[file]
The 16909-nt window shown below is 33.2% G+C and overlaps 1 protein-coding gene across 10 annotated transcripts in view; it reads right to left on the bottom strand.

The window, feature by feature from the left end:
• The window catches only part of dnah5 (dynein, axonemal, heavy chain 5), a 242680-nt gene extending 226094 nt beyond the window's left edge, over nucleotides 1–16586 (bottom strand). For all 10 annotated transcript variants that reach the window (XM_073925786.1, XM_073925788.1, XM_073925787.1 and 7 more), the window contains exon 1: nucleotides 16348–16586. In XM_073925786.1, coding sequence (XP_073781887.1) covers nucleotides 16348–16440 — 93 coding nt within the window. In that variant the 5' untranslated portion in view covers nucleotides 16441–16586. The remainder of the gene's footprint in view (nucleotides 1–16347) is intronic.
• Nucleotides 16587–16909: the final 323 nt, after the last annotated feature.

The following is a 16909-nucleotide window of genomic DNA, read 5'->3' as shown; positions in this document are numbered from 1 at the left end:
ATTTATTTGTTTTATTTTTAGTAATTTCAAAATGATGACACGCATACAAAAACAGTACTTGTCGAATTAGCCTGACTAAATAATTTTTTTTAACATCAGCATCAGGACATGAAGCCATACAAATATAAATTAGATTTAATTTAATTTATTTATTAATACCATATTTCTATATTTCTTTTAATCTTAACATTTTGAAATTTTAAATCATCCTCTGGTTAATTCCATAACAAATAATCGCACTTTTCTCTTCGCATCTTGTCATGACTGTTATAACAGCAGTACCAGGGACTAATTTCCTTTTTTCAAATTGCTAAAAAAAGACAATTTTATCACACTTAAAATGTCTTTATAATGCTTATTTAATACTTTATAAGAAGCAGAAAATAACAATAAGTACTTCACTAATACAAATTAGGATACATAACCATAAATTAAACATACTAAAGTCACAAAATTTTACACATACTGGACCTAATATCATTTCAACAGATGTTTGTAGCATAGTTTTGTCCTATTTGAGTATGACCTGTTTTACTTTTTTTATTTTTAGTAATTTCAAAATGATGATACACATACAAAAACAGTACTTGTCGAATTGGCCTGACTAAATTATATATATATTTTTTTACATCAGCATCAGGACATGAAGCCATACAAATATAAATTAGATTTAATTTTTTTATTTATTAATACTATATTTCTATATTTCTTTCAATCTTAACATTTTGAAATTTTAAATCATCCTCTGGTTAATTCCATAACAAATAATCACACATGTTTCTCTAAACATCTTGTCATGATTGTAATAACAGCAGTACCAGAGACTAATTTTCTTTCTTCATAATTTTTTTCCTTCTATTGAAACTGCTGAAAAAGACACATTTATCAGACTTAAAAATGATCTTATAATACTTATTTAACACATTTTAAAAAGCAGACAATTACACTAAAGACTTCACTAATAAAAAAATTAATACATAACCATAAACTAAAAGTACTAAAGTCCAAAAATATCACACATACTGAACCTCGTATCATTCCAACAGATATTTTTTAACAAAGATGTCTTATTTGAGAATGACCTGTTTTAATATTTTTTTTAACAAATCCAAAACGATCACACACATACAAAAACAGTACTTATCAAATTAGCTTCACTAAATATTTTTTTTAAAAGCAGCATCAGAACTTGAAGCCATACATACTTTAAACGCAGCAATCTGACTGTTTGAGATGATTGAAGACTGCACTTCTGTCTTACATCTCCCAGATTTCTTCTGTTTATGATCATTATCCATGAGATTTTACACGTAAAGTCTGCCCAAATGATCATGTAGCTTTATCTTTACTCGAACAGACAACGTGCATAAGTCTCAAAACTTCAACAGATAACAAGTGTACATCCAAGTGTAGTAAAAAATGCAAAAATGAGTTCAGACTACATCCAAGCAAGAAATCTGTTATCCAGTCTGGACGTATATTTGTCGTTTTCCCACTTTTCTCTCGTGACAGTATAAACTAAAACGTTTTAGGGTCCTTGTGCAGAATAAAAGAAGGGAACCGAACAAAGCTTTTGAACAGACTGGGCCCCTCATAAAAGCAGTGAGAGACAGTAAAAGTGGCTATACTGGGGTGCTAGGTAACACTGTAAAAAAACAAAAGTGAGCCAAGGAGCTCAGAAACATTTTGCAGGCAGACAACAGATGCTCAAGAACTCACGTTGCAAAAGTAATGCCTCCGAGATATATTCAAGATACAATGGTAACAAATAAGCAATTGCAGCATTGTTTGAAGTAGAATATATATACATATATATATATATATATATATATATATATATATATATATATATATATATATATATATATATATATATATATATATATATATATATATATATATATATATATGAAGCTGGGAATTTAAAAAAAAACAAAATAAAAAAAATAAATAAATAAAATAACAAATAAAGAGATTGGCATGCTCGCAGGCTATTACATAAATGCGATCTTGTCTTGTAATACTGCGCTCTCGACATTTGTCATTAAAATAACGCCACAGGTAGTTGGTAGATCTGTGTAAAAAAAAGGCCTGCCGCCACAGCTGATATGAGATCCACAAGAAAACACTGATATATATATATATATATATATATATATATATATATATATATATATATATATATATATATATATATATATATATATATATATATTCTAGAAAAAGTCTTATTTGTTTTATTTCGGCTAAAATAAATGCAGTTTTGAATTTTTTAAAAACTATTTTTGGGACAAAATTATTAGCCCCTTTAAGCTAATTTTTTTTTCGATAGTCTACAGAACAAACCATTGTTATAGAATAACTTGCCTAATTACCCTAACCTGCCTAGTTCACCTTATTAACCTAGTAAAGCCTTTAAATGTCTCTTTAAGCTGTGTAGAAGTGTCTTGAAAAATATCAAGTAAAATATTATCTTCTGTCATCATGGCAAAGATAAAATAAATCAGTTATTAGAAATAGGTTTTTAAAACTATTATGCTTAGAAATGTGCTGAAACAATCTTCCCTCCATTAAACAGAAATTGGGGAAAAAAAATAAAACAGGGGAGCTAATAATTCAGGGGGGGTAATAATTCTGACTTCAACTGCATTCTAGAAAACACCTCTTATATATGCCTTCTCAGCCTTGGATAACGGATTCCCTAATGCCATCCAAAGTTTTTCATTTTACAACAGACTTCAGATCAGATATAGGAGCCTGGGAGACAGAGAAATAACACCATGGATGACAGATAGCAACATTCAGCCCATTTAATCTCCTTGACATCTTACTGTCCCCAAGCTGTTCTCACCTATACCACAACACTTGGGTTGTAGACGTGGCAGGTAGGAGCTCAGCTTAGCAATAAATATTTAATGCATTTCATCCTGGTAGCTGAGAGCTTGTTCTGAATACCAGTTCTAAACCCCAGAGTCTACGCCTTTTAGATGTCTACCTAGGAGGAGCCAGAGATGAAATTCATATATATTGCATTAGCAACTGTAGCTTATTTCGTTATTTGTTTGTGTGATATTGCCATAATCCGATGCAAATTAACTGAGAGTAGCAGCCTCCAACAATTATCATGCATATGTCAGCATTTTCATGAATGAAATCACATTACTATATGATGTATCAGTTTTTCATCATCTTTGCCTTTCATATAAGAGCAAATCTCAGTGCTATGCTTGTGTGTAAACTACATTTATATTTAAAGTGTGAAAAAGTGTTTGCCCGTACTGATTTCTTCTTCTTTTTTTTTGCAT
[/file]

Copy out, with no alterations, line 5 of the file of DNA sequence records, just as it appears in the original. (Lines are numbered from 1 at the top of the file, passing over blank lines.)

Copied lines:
The following is a 16909-nucleotide window of genomic DNA, read 5'->3' as shown; positions in this document are numbered from 1 at the left end: